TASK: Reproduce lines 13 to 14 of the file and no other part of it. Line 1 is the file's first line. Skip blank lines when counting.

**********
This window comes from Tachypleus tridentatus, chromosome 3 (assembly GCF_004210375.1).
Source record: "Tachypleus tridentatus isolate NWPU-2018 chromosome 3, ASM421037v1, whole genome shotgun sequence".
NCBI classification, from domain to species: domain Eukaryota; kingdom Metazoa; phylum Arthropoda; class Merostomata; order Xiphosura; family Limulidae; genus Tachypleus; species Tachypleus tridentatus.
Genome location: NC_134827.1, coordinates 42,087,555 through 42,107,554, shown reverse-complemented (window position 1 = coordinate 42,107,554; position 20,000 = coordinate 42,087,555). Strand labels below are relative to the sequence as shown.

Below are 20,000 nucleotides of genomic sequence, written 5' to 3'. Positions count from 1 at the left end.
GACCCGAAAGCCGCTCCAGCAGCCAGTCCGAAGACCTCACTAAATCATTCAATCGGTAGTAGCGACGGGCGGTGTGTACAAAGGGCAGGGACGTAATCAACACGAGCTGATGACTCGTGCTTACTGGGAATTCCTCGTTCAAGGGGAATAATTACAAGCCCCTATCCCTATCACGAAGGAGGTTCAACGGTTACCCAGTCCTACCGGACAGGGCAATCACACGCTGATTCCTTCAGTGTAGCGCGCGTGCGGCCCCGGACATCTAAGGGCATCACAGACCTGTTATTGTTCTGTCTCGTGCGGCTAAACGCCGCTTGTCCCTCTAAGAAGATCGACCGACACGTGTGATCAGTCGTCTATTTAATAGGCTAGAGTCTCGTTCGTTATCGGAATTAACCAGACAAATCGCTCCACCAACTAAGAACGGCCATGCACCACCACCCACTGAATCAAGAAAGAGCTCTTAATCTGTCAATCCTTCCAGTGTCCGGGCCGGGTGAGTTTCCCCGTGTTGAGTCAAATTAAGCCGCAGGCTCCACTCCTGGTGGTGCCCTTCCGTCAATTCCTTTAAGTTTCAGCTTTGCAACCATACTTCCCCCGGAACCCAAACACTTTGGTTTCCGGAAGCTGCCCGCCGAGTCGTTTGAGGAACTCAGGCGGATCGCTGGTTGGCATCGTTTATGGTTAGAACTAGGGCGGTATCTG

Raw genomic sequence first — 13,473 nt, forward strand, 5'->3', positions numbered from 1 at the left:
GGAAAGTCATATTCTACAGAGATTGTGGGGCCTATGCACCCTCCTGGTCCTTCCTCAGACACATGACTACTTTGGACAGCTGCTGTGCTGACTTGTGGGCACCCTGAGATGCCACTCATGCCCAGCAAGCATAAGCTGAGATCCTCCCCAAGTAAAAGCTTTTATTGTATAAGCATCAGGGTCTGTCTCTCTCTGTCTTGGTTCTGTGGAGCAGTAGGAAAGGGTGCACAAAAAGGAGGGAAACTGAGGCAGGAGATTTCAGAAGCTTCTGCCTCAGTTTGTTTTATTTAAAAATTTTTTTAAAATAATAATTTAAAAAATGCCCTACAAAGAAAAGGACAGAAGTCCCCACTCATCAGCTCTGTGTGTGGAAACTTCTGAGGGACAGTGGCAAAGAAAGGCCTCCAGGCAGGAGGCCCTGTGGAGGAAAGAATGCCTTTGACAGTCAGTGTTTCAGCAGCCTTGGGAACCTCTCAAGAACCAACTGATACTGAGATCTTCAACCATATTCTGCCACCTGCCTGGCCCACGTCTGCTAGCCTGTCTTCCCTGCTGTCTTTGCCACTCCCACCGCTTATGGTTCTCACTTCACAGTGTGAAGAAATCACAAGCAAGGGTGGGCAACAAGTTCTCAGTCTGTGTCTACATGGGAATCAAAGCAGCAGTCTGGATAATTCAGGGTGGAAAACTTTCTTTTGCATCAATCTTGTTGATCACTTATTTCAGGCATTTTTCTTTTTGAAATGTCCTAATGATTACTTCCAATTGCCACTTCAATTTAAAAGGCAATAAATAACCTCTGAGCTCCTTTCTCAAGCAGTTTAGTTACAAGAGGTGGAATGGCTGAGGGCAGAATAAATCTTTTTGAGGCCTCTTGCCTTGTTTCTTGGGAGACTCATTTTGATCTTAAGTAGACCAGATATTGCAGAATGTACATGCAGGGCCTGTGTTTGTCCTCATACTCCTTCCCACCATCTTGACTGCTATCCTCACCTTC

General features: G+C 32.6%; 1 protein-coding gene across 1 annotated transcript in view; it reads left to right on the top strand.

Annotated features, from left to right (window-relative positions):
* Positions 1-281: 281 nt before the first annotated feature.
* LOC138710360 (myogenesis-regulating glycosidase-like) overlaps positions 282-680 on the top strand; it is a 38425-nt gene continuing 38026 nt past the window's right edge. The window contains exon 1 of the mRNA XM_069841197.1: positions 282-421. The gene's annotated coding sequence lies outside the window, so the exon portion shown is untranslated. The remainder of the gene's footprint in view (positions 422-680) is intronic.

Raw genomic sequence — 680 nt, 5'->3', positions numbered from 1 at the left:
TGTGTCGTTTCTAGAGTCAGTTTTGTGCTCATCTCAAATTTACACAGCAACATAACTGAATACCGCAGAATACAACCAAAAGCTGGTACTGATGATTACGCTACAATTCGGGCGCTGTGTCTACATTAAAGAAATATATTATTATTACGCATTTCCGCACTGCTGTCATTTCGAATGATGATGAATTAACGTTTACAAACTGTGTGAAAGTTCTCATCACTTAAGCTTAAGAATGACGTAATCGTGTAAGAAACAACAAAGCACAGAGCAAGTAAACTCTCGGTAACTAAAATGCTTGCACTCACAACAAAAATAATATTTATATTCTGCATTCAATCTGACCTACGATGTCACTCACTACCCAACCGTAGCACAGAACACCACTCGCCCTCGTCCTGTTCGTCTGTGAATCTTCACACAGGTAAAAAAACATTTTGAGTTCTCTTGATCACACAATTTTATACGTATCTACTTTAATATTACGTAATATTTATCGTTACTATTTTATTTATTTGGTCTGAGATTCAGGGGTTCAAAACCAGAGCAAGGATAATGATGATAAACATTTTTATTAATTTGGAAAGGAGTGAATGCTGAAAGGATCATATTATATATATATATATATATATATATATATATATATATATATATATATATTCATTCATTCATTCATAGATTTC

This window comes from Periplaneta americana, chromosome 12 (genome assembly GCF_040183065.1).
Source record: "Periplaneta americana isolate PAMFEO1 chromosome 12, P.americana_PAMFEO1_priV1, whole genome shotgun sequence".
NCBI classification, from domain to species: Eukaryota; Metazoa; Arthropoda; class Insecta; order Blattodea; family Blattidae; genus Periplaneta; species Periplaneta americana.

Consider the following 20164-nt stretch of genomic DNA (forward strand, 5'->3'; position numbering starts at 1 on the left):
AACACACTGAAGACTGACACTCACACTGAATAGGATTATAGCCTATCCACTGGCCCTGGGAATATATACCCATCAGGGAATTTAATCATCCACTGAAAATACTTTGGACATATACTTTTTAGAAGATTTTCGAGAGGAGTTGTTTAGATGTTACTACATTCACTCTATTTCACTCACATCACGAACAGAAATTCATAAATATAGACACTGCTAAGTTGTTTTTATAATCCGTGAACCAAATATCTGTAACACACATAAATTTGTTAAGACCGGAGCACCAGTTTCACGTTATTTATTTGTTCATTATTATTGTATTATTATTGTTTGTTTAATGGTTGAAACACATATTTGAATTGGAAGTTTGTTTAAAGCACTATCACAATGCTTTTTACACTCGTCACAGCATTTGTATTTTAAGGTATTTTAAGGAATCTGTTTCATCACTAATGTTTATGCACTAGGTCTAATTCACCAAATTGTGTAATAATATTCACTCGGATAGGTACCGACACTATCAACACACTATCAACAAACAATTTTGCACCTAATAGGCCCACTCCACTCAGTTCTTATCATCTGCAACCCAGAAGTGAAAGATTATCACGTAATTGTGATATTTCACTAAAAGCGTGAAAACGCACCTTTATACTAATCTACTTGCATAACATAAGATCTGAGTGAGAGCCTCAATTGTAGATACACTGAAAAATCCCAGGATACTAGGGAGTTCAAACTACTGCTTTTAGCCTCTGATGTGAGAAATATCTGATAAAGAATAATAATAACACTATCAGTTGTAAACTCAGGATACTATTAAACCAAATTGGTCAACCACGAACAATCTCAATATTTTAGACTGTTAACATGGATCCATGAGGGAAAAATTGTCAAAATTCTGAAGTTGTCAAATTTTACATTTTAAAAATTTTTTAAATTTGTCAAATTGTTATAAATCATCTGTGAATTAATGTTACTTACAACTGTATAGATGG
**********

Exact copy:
Raw genomic sequence — 680 nt, 5'->3', positions numbered from 1 at the left:
TGTGTCGTTTCTAGAGTCAGTTTTGTGCTCATCTCAAATTTACACAGCAACATAACTGAATACCGCAGAATACAACCAAAAGCTGGTACTGATGATTACGCTACAATTCGGGCGCTGTGTCTACATTAAAGAAATATATTATTATTACGCATTTCCGCACTGCTGTCATTTCGAATGATGATGAATTAACGTTTACAAACTGTGTGAAAGTTCTCATCACTTAAGCTTAAGAATGACGTAATCGTGTAAGAAACAACAAAGCACAGAGCAAGTAAACTCTCGGTAACTAAAATGCTTGCACTCACAACAAAAATAATATTTATATTCTGCATTCAATCTGACCTACGATGTCACTCACTACCCAACCGTAGCACAGAACACCACTCGCCCTCGTCCTGTTCGTCTGTGAATCTTCACACAGGTAAAAAAACATTTTGAGTTCTCTTGATCACACAATTTTATACGTATCTACTTTAATATTACGTAATATTTATCGTTACTATTTTATTTATTTGGTCTGAGATTCAGGGGTTCAAAACCAGAGCAAGGATAATGATGATAAACATTTTTATTAATTTGGAAAGGAGTGAATGCTGAAAGGATCATATTATATATATATATATATATATATATATATATATATATATATATATATATTCATTCATTCATTCATAGATTTC